The Borders Distillery is now open for business in Hawick’s Commercial Road, and it’s the first to operate in the region for 180 years.
The building, formerly used by engineering firm Turnbull and Scott – is steeped in history, and the Three Stills Company has ensured that many of the original fixtures have been kept in place or re-used.
The original stonework and metal girders blend beautifully with the modern reception area and shop, and it makes for a stunning renovation.
The £10m project will create up to 19 jobs, and it hopes to attract visitors to the town by offering tours of the facility on the hour, every hour during the day, for £12.
We were given a preview tour of the facility by Tim Carton, one of the founders and chief executive officer at the distillery.
He’s a whisky industry veteran, spending 15 years with William Grant and Sons, where, incidentally, the firm’s other three founders – George Tait, Tony Roberts and John Fordyce – were also employed.
The four founders all have a stake in the operation, though finance also came in the form of a Scottish investment fund, as well as private funding from France and Latin America.
Tim said there were many good reasons for opening a distillery in the Borders.
He said: “There were some very convincing arguments for us to look to the Scottish Borders for our distillery –the skilled labour market and textile manufacturing history, particularly in tweed and cashmere, were two big influencing factors, as was ready availability of natural resources and raw materials.”
They are taking a strong ethical stance in that as many of the raw ingredients they use are sourced locally – the malted barley that forms the base of the whisky comes from Duns – and that there is a minimumn of waste, with draff from the mash being sent to local farms for cattle fodder, while the pot ale from the stills is sent off to be made into biogas.
The site houses two large sheds, dating from 1888, and a Tudor Cotswold building constructed by Hawick Urban Electric Company in 1903.
The company took the decision to preserve as much of the buildings’ historical features in the redevelopment as they could and, under the guidance of GMA Architects and contractor M & J Ballantyne, signs of that sensitive restoration style are evident throughout.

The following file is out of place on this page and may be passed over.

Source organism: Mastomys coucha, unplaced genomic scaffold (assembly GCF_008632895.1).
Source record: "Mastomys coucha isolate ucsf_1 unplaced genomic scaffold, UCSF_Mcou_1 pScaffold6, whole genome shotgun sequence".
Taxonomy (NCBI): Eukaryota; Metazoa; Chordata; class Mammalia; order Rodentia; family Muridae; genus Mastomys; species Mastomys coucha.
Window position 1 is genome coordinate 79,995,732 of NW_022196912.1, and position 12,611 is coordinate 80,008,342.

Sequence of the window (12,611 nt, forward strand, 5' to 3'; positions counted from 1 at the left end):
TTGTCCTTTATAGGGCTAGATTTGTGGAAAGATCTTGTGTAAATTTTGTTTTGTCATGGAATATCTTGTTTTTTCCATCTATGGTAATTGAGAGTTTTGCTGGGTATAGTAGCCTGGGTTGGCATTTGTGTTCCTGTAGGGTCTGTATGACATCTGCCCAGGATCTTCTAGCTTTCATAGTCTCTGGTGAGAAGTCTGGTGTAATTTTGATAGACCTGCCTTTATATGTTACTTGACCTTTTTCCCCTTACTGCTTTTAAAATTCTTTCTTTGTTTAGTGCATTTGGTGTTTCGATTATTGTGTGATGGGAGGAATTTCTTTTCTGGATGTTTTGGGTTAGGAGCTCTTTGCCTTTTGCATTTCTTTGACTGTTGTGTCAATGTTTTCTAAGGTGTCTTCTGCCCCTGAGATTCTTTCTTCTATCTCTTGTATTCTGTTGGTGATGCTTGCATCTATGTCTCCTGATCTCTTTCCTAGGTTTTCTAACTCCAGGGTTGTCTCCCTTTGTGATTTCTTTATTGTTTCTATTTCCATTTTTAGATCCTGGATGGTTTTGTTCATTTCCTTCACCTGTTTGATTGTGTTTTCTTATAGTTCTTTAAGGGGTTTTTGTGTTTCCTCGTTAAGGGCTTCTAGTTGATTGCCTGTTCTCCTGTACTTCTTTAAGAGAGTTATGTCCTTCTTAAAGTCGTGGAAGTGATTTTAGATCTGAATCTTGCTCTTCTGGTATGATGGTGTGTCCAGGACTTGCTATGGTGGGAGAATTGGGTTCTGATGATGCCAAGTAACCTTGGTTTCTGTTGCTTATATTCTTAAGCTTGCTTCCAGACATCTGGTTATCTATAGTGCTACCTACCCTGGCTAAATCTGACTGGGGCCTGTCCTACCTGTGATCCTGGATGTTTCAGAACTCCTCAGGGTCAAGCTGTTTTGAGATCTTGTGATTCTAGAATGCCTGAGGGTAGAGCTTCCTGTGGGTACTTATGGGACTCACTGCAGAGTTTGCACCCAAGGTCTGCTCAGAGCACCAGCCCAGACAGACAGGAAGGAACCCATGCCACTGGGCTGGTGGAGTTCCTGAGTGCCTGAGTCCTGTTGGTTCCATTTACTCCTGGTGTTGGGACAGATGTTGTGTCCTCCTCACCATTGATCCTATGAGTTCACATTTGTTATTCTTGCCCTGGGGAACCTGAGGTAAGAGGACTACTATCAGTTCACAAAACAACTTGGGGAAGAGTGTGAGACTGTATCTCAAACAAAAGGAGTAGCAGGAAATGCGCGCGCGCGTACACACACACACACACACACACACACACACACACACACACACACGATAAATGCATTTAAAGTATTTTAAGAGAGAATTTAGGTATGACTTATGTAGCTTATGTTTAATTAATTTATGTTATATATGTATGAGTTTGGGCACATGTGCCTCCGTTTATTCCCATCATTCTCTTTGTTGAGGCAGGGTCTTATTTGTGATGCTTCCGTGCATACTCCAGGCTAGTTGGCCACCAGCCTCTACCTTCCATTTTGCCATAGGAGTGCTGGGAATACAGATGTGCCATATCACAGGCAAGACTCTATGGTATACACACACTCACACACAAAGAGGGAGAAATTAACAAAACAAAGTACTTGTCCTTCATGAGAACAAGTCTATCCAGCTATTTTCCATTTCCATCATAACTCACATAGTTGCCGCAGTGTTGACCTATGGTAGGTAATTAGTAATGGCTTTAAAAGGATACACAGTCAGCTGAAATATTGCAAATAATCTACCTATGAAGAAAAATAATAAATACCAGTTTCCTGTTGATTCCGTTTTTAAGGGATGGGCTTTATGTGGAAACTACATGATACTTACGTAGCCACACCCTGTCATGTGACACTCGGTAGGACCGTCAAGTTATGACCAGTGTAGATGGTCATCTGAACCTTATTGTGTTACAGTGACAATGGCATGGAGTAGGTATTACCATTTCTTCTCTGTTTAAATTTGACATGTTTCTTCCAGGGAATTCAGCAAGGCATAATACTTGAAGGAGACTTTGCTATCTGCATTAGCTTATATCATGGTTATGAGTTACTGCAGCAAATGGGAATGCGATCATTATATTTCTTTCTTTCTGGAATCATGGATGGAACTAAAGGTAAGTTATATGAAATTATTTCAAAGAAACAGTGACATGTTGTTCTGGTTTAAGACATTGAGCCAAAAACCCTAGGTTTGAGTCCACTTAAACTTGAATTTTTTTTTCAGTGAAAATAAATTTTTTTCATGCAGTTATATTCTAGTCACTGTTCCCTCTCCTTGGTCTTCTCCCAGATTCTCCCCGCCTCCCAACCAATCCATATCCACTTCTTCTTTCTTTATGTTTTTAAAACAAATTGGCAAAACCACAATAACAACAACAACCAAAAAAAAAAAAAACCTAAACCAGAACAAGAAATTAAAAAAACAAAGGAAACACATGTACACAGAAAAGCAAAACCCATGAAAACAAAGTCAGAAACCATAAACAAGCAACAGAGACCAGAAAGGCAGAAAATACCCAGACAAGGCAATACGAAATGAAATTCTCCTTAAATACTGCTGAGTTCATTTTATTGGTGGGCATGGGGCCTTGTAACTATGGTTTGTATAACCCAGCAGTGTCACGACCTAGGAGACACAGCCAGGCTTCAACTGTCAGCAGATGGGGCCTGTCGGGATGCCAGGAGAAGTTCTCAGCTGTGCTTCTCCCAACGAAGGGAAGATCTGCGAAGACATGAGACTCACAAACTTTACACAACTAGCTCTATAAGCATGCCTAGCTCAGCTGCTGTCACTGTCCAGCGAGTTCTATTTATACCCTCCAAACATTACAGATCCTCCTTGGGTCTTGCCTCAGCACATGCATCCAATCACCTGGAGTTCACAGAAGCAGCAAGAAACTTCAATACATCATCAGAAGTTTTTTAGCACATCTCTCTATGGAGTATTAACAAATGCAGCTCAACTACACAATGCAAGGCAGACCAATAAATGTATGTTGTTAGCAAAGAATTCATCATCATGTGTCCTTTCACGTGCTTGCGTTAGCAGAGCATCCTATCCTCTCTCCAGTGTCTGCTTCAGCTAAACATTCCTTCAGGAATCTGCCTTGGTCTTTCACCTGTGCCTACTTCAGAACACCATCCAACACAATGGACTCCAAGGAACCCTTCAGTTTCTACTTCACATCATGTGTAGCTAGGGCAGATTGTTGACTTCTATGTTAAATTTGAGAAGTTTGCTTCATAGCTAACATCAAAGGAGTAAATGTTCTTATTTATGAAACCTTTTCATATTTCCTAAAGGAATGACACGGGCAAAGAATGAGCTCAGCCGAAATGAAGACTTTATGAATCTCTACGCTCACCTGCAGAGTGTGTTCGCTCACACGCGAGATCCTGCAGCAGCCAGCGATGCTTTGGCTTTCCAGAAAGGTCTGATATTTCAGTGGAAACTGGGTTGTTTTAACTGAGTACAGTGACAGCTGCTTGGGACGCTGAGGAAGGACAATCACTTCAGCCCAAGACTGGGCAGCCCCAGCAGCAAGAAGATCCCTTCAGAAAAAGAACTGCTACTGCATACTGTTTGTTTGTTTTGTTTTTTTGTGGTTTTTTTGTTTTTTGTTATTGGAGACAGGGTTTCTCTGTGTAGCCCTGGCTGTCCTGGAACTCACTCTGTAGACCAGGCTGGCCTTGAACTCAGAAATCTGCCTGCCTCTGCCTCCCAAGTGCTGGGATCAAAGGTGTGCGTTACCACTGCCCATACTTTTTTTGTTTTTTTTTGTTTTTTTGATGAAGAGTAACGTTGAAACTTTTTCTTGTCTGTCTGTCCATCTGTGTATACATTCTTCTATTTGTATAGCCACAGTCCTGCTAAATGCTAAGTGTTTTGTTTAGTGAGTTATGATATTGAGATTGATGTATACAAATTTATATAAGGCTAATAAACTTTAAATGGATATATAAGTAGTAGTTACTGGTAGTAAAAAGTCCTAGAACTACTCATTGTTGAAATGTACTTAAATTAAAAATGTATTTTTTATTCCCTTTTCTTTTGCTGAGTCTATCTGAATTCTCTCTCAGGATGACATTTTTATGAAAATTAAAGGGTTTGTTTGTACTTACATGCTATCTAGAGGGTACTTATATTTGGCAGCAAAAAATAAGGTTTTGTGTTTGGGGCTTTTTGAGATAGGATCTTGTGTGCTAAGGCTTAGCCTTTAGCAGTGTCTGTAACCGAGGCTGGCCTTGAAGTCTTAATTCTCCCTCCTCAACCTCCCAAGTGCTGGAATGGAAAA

Tim said: “We haven’t gone out of our way to replace or reconfigure the brickwork. We’ve just let the brickwork itself tell the story,
“We were able to take off some of the cladding to reveal the brickwork, which I think is quite beautiful.
“And because it was the Turnbull and Scott’s engineering works, we decided to keep some other features, such as the crane on the roof, although we don’t use it for anything.
“There were also very large steel girders, which we took out and we re-used them as frames and infrastucture in other parts of the building.”
Outside, there are two huge 30-tonne silos full of malted barley.
The grist, the grain separated from the chaff, is put into a mash-tun five tons at a time with water from the distillery’s own boreholes.
In the tun, the temperature is tightly controlled.
Tim said: “If you get it wrong here, it is very wrong by the time it reaches the other end, so this is very important.”
The mash is rinsed three times with hot water in order to maximise the extraction from the malted barley.
Once everything has been extracted, the mash is moved to large fermentation vats, along with 40kg of yeast.
The ‘beer’ comes out, somewhere between 8.5% to 9% alcohol, and put into a wash still, where it is heated again, and the ‘low wine’ comes out at 30%-31%.
It’s then put through a spirit still, and the so-called heart of the spirit is extracted, while the ‘feints’ are then put through another distillation.
Tim said: “It’s very much a manual distillery, in that we don’t have people sitting behind computers tweaking a mouse.
“Distillers prefer the manual side of it because it gets them more engaged in the process, monitoring things live, up close.
“For the condensers, we draw water from the Teviot as cooling water, and when we put it back into the river, it can be no more than one degree more than when we took it out.
The final spirit, at 70% alcohol, goes into a receiving tank, before being put into casks to be aged in a warehouse just outside town, but some of it goes into a Carterhead still, to make gin, boosted by some locally-sourced botanicals.
Tim said: “There aren’t too many of these Carterhead stills around. It’s specifically to make white spirits, mainly gin.
“Gin can be made in a couple of weeks, so it’s a good way to bring revenue in earlier.
“Consumers are hugely interested in gin, and they are treating it in a different way to before. It’s much like how people look at malt whisky.
“They are far more appreciative of the nuances between one brand and another.
“And with Scotland having such a great heritage of distilling, why not transfer that into gin?
A tour of the distillery costs £12, at the end of which, visitors will be able to taste whisky while looking at the distillery’s gallery of photos from when the building was in use by radiator manufacturer Turnbull and Scott.
The whisky needs to be in the casks for at least three years, so the company has developed whiskies in another distillery – Clan Fraser Reserve, a blend of grain and malt, and Lower East Side, a blended malt sourced from the Scottish mainland – in the meantime.